The difficulty of referring to irregular employment in a single category, given the variety of possible combinations illustrated, becomes further complicated when the worker is a migrant and may or may not have the right to reside and work in the country.

8.2.2 Irregular Work and Irregular Migrants: Multiple Dimensions

Triandafyllidou and Bartolini in Chap. 2 of this volume have discussed the different types and degrees of ‘irregularity’ in relation to the residence status. The step further is to look at the possible ways in which irregular foreign residents and legally-residing foreign residents are irregularly employed.

Table 8.2 distinguishes between possible citizenship and residence status, entitlement to work, and nature of employment of migrants of working-age within the European Union, seeking to produce a typology to understand where the irregular employment of irregular and regular migrants may arise.

Table 8.2 Working-age migrants by possible residence and employment status

The categories and conditions presented in Table 8.2 need to be understood in conjunction with the available knowledge on where the “most common expressions of undeclared work in the EU” lie (ILO 2013, 15–20), to unveil which are the combination between one’s status in terms of residence and of employment that are most likely to be associated with vulnerability to exploitative conditions at the individual level which also create important challenges for the labour market in terms of controls and policy coordination. Indeed, migrants who find themselves in an irregular position both with regards with their residence and their employment condition are more likely to be found in certain specific sectors of the economy, as the next paragraph will further show, reinforcing dynamics of exclusion from the formal sphere of social and economic life migrants whose presence is somewhat known and tolerated from the authorities.Footnote 2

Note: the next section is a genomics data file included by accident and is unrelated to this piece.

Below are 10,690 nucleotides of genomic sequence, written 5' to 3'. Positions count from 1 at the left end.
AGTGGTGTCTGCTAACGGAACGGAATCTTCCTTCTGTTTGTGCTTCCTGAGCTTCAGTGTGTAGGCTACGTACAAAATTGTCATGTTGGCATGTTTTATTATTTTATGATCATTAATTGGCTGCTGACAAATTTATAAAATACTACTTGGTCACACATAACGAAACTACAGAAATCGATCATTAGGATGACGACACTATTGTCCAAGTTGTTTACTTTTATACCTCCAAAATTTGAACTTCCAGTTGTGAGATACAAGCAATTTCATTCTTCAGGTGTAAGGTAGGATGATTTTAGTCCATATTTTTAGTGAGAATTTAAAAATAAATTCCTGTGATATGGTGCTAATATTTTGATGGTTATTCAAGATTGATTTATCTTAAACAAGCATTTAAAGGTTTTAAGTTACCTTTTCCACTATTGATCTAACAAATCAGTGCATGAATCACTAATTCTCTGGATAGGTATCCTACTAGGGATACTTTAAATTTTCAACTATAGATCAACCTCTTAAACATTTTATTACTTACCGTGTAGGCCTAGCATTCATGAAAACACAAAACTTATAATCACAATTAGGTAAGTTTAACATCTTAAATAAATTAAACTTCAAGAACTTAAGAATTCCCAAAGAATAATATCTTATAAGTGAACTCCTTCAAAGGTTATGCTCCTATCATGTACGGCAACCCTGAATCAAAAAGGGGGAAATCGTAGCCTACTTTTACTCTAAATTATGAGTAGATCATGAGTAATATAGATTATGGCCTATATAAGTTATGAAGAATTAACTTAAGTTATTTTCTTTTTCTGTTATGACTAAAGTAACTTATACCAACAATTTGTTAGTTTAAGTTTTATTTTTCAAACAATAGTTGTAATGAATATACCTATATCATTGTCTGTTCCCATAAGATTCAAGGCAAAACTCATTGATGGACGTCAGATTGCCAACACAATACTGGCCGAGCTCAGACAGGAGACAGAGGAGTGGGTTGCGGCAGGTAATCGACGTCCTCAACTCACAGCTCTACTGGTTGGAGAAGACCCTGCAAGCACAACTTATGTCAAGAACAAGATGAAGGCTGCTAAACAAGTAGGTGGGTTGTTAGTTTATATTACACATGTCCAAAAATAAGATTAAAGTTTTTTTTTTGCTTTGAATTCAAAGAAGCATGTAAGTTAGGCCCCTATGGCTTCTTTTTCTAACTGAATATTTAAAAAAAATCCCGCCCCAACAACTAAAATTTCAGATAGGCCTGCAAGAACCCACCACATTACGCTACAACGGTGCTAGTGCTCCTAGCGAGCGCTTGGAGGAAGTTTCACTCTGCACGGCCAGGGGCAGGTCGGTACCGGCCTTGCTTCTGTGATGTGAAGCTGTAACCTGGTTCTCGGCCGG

8.3 European Labour Market Dynamics and the (Irregular) Migrant Work

Adopting a structural approach in looking at European labour markets to understand where most common forms of irregular work arise which involve the migrant workforce, a special attention is placed by a consistent body of work to the role of institutional and context-specific factors, such as labour market structures and regulations, size and pervasiveness of underground economy, welfare regimes or immigration policies, typically adopting comparative research approaches (Piore 1979; Kogan 2006; Reyneri and Fullin 2011).